Auyan may have other features which make it an attractive place for pumas to invade. The 1989 sighting involved a female puma and three cubs near a rocky cave; it is possible that female puma are enticed to the summit to find dens to raise cubs. The lack of other predators on the summit and abundance of small prey may make the tepui summit an attractive place to reproduce, where caves and suitable dens are ubiquitous. The problem with this hypothesis is that female puma increase their caloric intake after cubs are born, and make more frequent kills. Without large prey species to feed on, female summit pumas would have to expand their range to feed their cubs.

 A more alarming enticement could be upward migrate caused by global climate change. As lowland climate envelopes are pushed toward the poles and higher elevations, puma may be entering Auyan as the summit climate envelope becomes more suitable to their preferred prey species. This form of vertical displacement has been observed across the planet, as lowland species move to higher elevations in response to changing environmental pressure. This phenomena is predicted to have disastrous results for endemic tepui summit flora, where extinction rates of up to 80% are expected for vascular plants by the year 2100 A.D. Recent reports from the I.P.C.C. indicate that the rate of global climate change is increasing faster than anticipated, and the previous models for tepui summit extinctions may need to be revised to incorporate this new reality. While global climate change will mean a tremendous biodiversity loss for the tepuis, the effect on puma populations is unknown. P. concolor may be adaptable enough to survive massive changes in the composition of lowland tropical grasslands and forests by migrating to the highlands and establishing a population at higher elevations.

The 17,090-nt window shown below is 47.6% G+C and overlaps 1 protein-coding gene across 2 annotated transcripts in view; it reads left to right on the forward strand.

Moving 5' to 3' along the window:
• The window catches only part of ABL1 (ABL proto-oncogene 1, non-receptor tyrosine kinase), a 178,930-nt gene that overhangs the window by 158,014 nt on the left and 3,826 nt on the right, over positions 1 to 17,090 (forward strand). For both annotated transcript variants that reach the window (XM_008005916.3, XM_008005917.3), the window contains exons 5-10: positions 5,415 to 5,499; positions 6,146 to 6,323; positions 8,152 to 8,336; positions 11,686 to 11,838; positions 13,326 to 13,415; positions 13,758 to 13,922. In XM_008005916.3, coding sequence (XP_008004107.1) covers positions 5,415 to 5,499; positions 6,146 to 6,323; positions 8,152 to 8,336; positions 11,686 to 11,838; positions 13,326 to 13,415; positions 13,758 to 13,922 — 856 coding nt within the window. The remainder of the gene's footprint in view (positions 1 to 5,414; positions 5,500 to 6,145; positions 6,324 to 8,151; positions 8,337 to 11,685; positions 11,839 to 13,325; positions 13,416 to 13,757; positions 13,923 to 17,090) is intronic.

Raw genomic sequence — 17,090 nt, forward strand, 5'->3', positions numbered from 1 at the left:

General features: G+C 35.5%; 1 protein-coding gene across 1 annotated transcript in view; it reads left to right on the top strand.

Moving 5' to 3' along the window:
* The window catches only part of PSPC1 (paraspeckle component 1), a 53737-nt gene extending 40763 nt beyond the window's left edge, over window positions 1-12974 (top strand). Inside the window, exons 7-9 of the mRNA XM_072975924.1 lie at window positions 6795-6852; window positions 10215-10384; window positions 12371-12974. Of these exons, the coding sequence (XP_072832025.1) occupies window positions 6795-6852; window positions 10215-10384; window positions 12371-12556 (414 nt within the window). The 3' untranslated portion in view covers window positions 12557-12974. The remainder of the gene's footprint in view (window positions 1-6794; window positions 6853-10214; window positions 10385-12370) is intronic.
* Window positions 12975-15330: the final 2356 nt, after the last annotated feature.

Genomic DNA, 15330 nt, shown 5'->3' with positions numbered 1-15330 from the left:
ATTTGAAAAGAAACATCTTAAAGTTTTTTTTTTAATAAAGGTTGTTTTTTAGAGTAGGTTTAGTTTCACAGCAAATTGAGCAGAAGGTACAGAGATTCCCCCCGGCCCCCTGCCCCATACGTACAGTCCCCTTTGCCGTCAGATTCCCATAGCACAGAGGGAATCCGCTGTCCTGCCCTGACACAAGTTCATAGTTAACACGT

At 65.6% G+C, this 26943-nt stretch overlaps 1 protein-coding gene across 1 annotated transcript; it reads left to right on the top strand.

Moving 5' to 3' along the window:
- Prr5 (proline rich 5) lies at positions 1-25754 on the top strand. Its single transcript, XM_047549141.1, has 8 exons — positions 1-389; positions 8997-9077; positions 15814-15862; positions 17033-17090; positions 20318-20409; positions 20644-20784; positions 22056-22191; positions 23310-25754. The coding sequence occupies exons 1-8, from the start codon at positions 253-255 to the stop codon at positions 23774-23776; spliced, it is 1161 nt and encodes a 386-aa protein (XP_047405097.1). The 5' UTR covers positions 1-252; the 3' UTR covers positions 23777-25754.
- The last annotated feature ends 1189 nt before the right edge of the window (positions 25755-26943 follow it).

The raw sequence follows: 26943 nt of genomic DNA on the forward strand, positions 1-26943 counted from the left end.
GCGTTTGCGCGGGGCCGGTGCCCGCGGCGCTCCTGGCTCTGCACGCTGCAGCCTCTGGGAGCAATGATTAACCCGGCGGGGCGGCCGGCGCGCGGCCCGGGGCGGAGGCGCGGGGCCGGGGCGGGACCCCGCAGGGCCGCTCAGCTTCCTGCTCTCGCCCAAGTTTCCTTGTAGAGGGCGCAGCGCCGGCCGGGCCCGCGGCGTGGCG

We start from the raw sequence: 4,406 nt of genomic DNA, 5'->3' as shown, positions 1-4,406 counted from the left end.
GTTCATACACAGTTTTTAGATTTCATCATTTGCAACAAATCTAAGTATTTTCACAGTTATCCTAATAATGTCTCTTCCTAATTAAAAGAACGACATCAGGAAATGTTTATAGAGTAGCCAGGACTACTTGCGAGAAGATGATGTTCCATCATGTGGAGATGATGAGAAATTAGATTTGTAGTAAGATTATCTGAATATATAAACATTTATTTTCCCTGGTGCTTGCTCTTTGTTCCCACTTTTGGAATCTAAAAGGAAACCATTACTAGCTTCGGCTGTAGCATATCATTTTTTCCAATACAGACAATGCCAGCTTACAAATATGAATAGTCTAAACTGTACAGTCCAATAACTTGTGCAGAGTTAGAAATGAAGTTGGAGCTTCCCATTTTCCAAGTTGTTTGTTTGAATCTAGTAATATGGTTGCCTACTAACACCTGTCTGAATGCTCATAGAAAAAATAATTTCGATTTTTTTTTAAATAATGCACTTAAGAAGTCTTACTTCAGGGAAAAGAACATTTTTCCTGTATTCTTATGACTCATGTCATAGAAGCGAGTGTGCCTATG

Biokryptos has demonstrated that the puma P. concolor is present at 1000 meters in the forested talus slopes of Auyan Tepui at Campo Guayaraca. While sightings and trace evidence exist indicating that puma are also present on the summit, direct photographic evidence does not yet exist. The population and trophic strategy of tepui summit pumas is unknown, and requires further study. Based on the available data, we surmise that tepui summit puma populations must be able to emigrate from the summit back to the lowlands, as it is doubtful that Auyan Tepui maintains a summit ecosystem with the carrying capacity to support an isolated puma population. The impact that puma have on endemic summit fauna is completely unknown, and requires further study. As far as what is enticing puma into the summit, factors such as increased habitat loss in the lowlands or competition with humans may be a factor, along with global climate change. It is also possible that puma historically invade tepui summits, and that this behavior has gone unnoticed due to survey and research gaps. What is needed is an expansion of camera trap and surveillance efforts on all the tepui to monitor faunal composition and the effects of climate change. The use of new technologies and environmental DNA analysis can help streamline this process, but a larger effort is needed now to conserve and survey tepui biodiversity.